Airbus received orders for four commercial aircraft in the month of July (three A330-200s and one A350-1000) bringing 2017 net orders up to 205 aircraft. Airbus delivered 47 aircraft in the month of July bringing its total deliveries year-to-date up to 353. In comparison, for the first half of 2017 Boeing totalled 381 orders and 352 deliveries.
The market for new commercial aircraft has slowed considerably as low oil prices encourage airlines to hold on to current generation aircraft longer.
However, both Airbus and Boeing have large backlogs as rapidly growing airlines in Asia and the Middle East have placed massive aircraft orders in the last decade. There is a concern that the huge orders placed by airlines such as Emirates are not sustainable as political turmoil puts a crimp on growth and profitability.
For quickly growing low cost carriers in Asia, like IndiGo and LionAir, which have placed eye-popping orders for hundreds of aircraft from Airbus and Boeing the concern is that these airlines are at risk of financial failure due to the cut-throat nature of the Asian LCC market. It will also be difficult for these airlines to match growth with the influx of new aircraft, especially with the current state of airport infrastructure in Asia.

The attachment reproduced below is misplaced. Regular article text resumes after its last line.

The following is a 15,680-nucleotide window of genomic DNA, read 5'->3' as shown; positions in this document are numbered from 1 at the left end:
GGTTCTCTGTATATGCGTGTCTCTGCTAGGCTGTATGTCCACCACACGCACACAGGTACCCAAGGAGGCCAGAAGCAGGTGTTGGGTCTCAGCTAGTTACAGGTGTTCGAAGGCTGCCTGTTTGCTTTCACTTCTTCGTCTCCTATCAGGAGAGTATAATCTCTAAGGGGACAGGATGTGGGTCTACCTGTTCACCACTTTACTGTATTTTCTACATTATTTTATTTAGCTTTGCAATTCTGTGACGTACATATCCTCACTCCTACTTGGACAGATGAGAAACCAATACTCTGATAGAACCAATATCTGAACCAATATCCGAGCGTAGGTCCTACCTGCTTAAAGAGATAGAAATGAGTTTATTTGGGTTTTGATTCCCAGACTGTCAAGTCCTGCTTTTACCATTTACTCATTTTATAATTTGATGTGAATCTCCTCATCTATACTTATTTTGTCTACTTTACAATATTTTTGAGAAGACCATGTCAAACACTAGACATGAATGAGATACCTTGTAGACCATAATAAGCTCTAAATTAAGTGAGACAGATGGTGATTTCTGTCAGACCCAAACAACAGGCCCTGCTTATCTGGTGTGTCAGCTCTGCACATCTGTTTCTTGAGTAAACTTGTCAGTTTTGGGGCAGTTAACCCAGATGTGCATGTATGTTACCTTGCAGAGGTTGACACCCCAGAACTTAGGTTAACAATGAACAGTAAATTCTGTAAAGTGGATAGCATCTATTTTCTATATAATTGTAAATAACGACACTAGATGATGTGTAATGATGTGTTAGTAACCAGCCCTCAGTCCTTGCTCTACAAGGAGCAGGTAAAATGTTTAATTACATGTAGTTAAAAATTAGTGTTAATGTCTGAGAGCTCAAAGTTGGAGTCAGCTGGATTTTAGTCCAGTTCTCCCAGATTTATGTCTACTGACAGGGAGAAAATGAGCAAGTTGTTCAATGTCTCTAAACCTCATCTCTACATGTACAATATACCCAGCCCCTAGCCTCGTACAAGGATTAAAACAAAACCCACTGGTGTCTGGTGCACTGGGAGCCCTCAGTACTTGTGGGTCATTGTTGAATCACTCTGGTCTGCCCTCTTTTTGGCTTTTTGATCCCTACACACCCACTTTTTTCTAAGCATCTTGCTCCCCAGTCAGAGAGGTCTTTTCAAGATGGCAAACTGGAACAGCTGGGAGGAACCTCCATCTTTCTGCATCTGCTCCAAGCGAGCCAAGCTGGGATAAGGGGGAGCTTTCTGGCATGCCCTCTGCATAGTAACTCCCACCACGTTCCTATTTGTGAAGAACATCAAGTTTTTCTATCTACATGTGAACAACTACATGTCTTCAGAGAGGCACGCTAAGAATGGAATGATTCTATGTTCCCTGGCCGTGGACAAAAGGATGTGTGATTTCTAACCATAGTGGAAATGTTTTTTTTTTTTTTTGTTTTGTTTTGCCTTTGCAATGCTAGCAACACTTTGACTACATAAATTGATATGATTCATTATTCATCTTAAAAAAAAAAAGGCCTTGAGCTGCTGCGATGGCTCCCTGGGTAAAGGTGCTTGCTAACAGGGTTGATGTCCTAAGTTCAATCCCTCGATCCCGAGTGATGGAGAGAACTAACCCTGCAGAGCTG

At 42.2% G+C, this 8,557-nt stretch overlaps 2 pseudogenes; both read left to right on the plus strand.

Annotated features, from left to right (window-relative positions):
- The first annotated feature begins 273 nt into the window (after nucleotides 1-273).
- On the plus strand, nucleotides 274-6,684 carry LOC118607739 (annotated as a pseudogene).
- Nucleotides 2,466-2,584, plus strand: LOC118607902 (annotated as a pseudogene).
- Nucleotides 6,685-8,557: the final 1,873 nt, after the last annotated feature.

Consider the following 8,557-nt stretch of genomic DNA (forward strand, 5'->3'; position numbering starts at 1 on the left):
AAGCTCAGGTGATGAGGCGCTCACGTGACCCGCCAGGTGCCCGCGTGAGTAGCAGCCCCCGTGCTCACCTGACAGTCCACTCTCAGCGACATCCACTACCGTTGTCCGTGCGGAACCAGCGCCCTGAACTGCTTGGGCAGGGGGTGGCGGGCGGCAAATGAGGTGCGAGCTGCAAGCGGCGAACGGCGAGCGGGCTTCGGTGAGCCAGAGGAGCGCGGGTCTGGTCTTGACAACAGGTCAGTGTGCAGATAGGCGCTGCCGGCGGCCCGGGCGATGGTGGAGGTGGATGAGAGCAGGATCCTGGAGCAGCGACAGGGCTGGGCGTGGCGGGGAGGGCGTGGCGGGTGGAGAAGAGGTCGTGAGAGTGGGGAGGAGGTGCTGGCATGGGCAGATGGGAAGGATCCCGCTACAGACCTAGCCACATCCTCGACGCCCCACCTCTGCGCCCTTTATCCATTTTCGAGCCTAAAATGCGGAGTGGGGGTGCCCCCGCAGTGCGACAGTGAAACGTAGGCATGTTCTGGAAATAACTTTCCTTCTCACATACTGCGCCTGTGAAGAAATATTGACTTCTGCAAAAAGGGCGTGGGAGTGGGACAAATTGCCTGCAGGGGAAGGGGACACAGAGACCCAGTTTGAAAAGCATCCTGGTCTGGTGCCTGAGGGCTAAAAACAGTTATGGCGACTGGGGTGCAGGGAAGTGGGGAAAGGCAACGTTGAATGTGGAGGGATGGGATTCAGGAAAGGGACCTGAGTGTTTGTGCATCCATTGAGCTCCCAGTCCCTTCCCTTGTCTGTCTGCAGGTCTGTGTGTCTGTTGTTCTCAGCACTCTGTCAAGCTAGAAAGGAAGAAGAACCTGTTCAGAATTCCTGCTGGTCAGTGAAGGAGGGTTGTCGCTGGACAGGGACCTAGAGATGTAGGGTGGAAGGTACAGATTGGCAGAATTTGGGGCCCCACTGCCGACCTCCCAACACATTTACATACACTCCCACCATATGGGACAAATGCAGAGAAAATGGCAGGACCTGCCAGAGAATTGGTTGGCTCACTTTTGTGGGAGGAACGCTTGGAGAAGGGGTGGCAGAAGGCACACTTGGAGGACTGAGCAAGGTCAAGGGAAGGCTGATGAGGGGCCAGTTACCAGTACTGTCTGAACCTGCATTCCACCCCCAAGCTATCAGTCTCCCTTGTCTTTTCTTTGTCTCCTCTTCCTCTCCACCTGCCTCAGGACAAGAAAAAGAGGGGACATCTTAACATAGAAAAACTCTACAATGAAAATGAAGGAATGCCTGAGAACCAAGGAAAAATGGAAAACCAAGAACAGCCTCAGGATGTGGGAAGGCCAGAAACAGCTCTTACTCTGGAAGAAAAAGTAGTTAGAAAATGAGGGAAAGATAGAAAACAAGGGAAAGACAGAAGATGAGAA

Along with the current downturn in aircraft sales, Airbus is struggling to fulfill its large order backlog as production delays, mainly attributed to supply chain weakness, continue to hamper the A350 and A320neo programs. Pratt and Whitney has yet to fix a multitude of issues relating to its new geared turbofan engine the PW1100G, which is one of two power sources for the A320neo.
There is some good news for Airbus as issues with seat supplier Zodiac Aerospace on the A350 seem to be largely in the past as the first A350-1000 is on track to be delivered to Qatar Airways by the end of 2017, after a lengthy delay.
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